To characterize the potential roles of opioids on the activation of xenobiotic receptors, we first screened 12 frequently prescribed opioids in HepG2 cells transfected with an hPXR expression vector in the presence of the CYP3A4-PXRE/XREM or CYP2B6–2.2kb luciferase reporter construct. The test opioids included morphine, MD, oxycodone, codeine, meperidine, BUP, 6-desoxycodeine, naloxone, DIP, N-phenyl butyl normeperidine, 6-desoxymorphine, and normeperidine. All opioids were tested at 10 μM concentration; RIF (10 μM) and DMSO (0.1%, v/v) were the positive and vehicle controls, respectively. Figure 1 demonstrates opioid-mediated influence on CYP3A4 (Fig. 1A) and CYP2B6 (Fig. 1B) reporter activities in comparison with vehicle control as a percentage of the increase achieved by the hPXR positive control RIF (10 μM). The criteria adopted from previous publications (Sinz et al., 2006; Faucette et al., 2007; Chu et al., 2009) classify compounds that achieve more than 40% of RIF-normalized hPXR activation in reporter assays as strong activators of hPXR, whereas drugs exhibiting between 15 and 40% of RIF response are moderate activators; those exhibiting less than 15% of RIF response are recognized as nonactivators. Consistent with our previous report, MD was classified as a moderate-to-strong activator (Tolson et al., 2009). It is worth noting that BUP and DIP, with high structural similarity (see Fig. 7A), display strong activation of hPXR, reaching approximately 80 and 70% of RIF response, respectively, whereas all the other opioids exhibit negligible PXR activation.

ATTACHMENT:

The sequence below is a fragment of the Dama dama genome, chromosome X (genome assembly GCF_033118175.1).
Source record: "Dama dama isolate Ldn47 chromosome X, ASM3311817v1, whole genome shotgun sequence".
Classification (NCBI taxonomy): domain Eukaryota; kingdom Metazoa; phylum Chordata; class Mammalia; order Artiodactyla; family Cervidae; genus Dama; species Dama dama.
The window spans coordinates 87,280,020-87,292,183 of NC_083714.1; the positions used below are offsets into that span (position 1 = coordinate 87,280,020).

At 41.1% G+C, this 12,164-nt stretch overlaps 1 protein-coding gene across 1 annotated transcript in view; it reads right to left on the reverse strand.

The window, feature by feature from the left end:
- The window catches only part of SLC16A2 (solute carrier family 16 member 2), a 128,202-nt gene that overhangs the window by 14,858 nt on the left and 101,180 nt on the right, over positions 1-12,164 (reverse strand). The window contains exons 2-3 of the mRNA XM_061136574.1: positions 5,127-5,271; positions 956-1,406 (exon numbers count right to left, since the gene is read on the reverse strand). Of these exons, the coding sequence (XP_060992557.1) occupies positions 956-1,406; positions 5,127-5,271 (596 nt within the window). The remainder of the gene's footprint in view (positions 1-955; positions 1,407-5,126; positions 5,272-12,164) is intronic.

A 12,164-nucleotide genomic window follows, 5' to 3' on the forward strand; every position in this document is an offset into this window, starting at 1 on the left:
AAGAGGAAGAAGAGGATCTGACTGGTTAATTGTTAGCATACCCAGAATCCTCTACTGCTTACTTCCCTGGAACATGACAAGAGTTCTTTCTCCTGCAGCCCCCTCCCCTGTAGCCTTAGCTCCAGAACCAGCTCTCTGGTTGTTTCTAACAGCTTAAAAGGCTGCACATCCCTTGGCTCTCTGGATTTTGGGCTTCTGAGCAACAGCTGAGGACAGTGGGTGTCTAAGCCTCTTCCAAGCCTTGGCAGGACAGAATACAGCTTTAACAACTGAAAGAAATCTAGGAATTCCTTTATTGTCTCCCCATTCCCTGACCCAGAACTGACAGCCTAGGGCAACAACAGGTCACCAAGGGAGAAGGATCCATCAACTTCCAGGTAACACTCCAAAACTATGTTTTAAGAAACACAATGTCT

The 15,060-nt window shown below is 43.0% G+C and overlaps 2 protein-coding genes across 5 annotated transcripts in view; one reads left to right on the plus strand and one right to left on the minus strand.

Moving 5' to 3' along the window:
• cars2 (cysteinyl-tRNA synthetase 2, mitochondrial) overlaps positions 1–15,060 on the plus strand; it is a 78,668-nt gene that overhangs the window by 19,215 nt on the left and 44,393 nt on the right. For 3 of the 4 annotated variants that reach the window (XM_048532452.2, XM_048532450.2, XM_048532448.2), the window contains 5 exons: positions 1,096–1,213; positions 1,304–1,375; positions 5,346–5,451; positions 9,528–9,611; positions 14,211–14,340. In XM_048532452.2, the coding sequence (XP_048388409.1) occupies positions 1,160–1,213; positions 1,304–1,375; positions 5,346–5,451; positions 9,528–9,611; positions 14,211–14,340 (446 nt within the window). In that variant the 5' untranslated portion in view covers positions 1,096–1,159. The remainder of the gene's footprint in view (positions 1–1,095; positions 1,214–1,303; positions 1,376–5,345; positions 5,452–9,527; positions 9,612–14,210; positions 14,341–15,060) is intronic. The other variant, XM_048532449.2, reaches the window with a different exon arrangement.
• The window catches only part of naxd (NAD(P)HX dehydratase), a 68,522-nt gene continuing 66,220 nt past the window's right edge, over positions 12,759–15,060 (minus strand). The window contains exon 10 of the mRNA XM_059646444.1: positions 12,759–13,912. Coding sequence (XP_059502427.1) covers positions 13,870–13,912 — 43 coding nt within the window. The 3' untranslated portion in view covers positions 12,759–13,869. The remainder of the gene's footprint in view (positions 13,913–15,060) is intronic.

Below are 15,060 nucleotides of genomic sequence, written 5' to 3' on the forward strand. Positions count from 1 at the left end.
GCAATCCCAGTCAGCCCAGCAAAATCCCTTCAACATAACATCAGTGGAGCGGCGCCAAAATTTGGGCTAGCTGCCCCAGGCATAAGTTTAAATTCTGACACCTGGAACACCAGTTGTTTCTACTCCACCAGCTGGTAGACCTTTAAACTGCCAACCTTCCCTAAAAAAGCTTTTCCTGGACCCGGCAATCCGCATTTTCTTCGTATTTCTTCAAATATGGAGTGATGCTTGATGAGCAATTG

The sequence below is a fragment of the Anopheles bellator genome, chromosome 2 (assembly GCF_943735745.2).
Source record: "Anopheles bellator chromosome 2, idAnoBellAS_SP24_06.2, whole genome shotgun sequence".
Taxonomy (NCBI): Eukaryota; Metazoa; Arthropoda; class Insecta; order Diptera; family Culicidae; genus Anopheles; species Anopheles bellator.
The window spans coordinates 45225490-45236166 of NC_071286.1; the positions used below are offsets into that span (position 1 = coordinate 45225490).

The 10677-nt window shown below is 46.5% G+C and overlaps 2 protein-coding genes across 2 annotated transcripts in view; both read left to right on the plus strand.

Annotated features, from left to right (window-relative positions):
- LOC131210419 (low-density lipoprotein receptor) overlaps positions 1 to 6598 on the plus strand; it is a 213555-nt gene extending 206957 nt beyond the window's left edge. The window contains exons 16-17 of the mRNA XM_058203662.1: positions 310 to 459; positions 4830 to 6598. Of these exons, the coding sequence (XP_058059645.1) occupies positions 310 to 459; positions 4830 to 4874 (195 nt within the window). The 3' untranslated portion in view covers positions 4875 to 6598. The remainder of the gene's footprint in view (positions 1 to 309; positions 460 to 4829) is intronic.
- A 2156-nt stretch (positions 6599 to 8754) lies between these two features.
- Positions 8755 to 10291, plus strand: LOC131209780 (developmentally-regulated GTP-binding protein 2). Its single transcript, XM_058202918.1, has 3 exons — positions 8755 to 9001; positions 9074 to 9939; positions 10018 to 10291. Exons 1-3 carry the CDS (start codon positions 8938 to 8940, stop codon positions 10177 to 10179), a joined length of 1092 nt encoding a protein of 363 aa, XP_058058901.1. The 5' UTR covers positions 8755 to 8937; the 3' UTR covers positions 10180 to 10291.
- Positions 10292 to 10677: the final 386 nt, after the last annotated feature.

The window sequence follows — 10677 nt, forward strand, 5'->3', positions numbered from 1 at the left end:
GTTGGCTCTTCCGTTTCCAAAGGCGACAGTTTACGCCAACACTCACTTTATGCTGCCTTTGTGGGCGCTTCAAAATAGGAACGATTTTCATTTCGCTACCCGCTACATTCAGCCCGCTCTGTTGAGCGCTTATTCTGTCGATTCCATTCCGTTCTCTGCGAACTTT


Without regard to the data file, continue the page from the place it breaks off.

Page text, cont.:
Based on these initial screening data, additional hPXR reporter experiments were performed in HepG2 cells treated with BUP over a broader range of concentrations (1–100 μM). Our preliminary experiments showed that BUP at a concentration of 100 μM is associated with cytotoxicity in HepG2 cells (data not shown). Obvious concentration-dependent responses (1–50 μM) for BUP-induced PXR activation of CYP2B6 and CYP3A4 reporter activities are shown in Fig. 1C.
Effects of BUP on the Activation of CAR in HepG2 Cells.
Because PXR and CAR share a number of overlapping target genes and many xenobiotics as coactivators, we further investigated whether BUP could activate human CAR in HepG2 cells. Consistent with previous reports, cell-based reporter assays using the reference hCAR (hCAR1) displayed constitutively high basal activity and moderate response to the known hCAR activator CITCO in HepG2 cells (Li et al., 2009a). There was no activation of hCAR1 after the exposure of BUP in this system (Fig. 2A). On the other hand, using a hCAR ligand-responsive variant (hCAR3), BUP caused a marginal but concentration-dependent enhancement of CYP2B6 reporter activity, with the highest activation at 50 μM (1.8-fold over vehicle control), whereas using the positive control CITCO resulted in 4.34-fold increase (Fig. 2B). Moreover, in separate reporter assays, we applied a recently developed hCAR1+A construct, which demonstrated robust response to chemical-mediated activation of hCAR in immortalized cell lines (Chen et al., 2010). As shown in Fig. 2C, BUP significantly enhanced the hCAR1+A-mediated expression of CYP2B6 reporter gene, with the highest response at 50 μM (6.43-fold over vehicle control) challenging that of the positive control CITCO (6.92-fold over vehicle control).